Those suffering from Chronic Obstructive Pulmonary Disease (COPD) know the symptoms all too well — shortness of breath, colds and coughs — being bogged down with an array of breathing problems. With COPD moving its way up the ranks to #3 on the list of leading causes of death in the United States, just behind heart disease and cancer, it’s no wonder why November is observed as national COPD Awareness Month. We know long-term exposure to smoke and lung irritants, as well as asthma, are the leading causes of this progressive disease, but now new research shows that trimming belly fat and maintaining normal weight may help improve your outcome.
German and U.S. researchers examined the association of waist and hip circumference, body mass index (BMI) and physical activity levels in 113,279 men and women ages 50 to 70 over a ten year period. Obesity, in particular abdominal fat, was positively associated with COPD. Those with highest waist circumference and waist-hip ratios had increased risks of 72% and 46%, respectively for COPD compared to normal groups. The authors also found that patients who have even mild COPD enjoyed improved quality of life and fewer hospital stays with weight loss.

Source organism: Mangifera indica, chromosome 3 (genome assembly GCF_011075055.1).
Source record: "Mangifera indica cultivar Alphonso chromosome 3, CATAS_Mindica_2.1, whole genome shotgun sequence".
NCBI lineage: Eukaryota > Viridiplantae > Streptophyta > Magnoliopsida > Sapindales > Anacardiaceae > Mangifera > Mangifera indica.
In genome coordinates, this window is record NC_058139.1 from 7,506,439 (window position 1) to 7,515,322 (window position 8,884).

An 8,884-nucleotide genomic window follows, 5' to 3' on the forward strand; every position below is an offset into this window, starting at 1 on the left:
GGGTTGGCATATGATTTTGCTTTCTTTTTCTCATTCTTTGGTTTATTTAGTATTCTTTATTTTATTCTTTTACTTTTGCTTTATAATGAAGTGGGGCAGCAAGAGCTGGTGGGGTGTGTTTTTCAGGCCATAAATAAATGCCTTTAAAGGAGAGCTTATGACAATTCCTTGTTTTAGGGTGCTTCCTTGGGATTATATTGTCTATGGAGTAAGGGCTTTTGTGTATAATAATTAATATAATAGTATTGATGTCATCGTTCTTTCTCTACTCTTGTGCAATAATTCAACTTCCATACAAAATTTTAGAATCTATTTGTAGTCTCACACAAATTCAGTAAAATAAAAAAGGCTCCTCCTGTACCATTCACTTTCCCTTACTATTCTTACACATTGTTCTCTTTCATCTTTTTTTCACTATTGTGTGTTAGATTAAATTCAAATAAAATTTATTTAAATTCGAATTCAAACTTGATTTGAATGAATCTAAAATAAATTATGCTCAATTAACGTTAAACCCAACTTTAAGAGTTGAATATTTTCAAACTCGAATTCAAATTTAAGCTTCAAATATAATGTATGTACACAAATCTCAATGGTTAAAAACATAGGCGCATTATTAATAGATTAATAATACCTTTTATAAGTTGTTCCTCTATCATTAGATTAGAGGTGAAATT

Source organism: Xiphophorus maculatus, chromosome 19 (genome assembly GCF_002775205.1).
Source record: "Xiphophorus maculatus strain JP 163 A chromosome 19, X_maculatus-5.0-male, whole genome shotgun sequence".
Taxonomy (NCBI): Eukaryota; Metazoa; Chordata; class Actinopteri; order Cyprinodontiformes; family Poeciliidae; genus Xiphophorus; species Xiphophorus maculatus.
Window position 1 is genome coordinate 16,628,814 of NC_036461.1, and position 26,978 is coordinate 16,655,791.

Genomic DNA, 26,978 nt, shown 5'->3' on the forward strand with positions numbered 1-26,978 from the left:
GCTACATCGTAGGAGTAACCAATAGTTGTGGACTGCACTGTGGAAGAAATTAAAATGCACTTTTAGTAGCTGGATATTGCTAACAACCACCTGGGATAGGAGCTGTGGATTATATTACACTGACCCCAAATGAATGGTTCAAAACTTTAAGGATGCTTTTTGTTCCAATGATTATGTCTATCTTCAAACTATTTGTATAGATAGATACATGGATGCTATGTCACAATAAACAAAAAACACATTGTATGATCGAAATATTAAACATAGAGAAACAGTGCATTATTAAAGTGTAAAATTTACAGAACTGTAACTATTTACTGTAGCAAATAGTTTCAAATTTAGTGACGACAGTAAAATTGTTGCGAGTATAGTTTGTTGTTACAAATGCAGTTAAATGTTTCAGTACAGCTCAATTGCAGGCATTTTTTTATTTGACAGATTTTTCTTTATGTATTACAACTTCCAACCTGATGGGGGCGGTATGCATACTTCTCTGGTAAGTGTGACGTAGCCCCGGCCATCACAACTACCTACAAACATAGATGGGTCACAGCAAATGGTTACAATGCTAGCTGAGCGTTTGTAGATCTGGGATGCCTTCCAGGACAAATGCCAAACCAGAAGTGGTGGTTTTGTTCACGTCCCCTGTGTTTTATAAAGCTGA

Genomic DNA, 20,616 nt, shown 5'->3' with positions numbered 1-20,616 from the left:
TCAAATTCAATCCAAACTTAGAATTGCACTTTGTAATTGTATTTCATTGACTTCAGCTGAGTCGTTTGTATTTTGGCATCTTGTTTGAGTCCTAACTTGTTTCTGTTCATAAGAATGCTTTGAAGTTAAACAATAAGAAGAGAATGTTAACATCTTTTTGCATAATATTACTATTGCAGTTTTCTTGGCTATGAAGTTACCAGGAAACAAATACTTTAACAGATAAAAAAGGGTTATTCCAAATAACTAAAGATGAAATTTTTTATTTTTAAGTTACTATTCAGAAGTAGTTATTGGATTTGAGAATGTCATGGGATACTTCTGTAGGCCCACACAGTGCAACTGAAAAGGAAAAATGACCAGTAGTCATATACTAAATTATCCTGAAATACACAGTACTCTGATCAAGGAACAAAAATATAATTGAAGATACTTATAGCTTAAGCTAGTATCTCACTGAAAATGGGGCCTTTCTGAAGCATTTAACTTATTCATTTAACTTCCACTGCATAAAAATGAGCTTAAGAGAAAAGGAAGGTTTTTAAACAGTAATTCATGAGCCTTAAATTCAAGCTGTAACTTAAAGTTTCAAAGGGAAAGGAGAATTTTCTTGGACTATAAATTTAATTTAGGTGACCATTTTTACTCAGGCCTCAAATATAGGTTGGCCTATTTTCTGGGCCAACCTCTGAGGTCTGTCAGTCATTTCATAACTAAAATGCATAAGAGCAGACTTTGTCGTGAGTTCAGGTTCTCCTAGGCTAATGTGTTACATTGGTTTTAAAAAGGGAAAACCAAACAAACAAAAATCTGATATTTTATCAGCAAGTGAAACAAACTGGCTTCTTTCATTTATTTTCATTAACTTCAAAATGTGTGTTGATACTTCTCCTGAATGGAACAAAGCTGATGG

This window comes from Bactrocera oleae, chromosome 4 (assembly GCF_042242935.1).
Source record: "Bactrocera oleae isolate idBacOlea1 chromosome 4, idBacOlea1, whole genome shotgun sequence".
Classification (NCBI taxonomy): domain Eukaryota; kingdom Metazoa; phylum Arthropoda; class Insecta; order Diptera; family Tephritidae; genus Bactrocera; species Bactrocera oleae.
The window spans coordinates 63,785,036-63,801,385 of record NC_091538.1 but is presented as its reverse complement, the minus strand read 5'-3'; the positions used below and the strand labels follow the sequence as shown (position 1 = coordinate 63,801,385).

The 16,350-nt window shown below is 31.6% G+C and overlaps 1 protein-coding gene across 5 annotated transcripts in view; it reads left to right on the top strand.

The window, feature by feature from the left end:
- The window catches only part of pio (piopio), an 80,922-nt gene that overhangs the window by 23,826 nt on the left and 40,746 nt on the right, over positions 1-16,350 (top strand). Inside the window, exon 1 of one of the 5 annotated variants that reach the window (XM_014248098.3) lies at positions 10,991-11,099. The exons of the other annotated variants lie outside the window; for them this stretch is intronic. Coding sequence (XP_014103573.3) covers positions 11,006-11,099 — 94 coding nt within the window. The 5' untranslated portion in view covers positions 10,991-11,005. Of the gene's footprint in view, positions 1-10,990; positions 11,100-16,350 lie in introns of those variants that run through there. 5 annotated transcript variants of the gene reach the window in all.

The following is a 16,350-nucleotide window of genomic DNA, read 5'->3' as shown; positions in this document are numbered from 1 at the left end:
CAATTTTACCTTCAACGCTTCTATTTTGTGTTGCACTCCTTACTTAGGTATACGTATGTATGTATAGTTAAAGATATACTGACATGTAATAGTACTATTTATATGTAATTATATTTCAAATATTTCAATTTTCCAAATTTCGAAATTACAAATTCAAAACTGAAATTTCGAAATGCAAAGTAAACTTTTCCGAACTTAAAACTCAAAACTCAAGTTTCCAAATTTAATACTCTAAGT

“Our findings suggest that next to smoking cessation and the prevention of smoking initiation, meeting guidelines for body weight, body shape and physical activity level may represent important individual and public health opportunities to decrease the risk of COPD,” write the authors.
Early discovery and diagnosis is the key to successful management of this chronic disease. Don’t let COPD take your breath away. Broccoli’s protective powers re-activate your lung’s defense systems, according to researchers from the John Hopkins School of Public Health.
Another study found that kids who ate a banana a day were 34% less likely to develop asthma.
Published November 1, 2014